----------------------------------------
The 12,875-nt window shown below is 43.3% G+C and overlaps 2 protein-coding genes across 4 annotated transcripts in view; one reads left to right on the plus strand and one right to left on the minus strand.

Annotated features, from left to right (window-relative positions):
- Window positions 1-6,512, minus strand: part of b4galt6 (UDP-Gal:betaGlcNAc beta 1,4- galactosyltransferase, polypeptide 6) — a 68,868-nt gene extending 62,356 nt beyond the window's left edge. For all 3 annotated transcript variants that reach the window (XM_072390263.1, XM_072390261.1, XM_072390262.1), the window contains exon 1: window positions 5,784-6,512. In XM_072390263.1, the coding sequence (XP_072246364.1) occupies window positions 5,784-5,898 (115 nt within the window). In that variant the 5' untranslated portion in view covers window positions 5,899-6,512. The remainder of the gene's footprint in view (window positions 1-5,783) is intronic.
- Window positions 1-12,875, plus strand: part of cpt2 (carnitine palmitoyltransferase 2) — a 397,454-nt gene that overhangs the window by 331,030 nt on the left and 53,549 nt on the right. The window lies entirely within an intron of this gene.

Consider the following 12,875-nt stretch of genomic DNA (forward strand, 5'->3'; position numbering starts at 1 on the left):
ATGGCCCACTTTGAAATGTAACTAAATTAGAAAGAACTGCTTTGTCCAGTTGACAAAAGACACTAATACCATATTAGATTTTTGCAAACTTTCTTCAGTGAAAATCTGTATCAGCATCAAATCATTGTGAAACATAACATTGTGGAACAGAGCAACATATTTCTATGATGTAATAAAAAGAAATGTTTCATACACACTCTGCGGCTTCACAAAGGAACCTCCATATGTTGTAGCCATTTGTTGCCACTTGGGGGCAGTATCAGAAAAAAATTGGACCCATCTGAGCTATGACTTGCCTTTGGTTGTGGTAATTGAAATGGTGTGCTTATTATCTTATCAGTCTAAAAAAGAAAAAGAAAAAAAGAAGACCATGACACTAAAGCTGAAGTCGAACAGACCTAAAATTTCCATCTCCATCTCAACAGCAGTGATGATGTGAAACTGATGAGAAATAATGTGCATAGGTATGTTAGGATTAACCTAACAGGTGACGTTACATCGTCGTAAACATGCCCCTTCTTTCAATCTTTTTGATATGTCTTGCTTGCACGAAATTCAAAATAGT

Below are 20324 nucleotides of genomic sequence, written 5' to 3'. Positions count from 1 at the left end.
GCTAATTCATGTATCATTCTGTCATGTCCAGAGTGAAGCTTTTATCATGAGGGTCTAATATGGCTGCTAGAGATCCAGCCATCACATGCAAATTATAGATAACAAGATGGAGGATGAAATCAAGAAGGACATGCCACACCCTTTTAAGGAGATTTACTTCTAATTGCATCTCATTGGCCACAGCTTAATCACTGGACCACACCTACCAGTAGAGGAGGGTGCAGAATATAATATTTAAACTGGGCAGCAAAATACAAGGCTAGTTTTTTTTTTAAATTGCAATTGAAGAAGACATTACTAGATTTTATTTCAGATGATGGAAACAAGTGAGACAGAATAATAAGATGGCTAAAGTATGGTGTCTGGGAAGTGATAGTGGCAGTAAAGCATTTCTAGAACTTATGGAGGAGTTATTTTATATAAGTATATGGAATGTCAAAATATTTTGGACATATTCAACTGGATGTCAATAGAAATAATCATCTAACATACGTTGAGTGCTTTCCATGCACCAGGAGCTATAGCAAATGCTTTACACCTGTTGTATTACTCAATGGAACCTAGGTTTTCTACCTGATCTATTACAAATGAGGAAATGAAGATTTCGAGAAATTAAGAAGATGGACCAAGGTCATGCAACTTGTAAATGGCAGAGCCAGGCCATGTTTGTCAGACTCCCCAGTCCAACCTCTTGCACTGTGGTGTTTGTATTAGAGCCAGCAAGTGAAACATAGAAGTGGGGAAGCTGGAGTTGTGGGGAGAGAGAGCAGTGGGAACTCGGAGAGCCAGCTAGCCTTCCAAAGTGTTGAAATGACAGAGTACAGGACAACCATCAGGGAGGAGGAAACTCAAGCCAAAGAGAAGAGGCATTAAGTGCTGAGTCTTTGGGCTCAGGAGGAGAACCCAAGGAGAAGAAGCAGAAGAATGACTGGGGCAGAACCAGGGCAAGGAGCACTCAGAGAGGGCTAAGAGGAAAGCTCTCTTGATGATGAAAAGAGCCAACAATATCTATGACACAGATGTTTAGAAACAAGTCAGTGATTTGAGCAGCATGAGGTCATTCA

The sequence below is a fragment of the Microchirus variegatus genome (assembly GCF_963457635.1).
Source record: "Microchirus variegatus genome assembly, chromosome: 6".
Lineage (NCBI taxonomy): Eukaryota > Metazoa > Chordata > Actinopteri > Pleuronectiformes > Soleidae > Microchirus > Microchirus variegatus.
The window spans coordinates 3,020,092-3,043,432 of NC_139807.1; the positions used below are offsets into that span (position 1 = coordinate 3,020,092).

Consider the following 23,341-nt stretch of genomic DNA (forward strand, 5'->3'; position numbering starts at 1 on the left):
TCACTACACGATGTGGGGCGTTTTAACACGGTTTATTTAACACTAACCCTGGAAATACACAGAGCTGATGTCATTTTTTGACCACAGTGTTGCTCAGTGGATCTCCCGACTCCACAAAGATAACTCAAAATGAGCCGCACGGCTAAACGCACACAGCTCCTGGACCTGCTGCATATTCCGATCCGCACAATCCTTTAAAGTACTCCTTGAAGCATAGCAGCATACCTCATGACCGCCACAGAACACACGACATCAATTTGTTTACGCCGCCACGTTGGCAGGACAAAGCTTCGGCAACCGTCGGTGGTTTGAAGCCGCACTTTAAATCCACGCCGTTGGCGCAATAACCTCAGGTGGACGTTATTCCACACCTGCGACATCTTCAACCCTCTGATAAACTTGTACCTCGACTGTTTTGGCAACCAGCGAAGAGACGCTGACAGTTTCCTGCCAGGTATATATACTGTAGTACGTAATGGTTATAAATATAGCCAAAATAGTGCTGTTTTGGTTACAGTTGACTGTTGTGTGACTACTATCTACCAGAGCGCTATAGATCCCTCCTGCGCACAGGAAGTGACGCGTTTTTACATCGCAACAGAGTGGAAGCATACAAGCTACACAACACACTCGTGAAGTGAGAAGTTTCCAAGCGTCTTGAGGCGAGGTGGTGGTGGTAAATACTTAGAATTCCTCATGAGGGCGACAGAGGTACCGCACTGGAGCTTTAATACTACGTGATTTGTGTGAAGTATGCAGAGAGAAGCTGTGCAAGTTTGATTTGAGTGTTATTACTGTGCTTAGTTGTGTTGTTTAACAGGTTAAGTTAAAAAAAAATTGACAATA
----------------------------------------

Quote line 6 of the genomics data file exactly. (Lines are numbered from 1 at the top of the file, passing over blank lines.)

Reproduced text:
ATGGCCCACTTTGAAATGTAACTAAATTAGAAAGAACTGCTTTGTCCAGTTGACAAAAGACACTAATACCATATTAGATTTTTGCAAACTTTCTTCAGTGAAAATCTGTATCAGCATCAAATCATTGTGAAACATAACATTGTGGAACAGAGCAACATATTTCTATGATGTAATAAAAAGAAATGTTTCATACACACTCTGCGGCTTCACAAAGGAACCTCCATATGTTGTAGCCATTTGTTGCCACTTGGGGGCAGTATCAGAAAAAAATTGGACCCATCTGAGCTATGACTTGCCTTTGGTTGTGGTAATTGAAATGGTGTGCTTATTATCTTATCAGTCTAAAAAAGAAAAAGAAAAAAAGAAGACCATGACACTAAAGCTGAAGTCGAACAGACCTAAAATTTCCATCTCCATCTCAACAGCAGTGATGATGTGAAACTGATGAGAAATAATGTGCATAGGTATGTTAGGATTAACCTAACAGGTGACGTTACATCGTCGTAAACATGCCCCTTCTTTCAATCTTTTTGATATGTCTTGCTTGCACGAAATTCAAAATAGT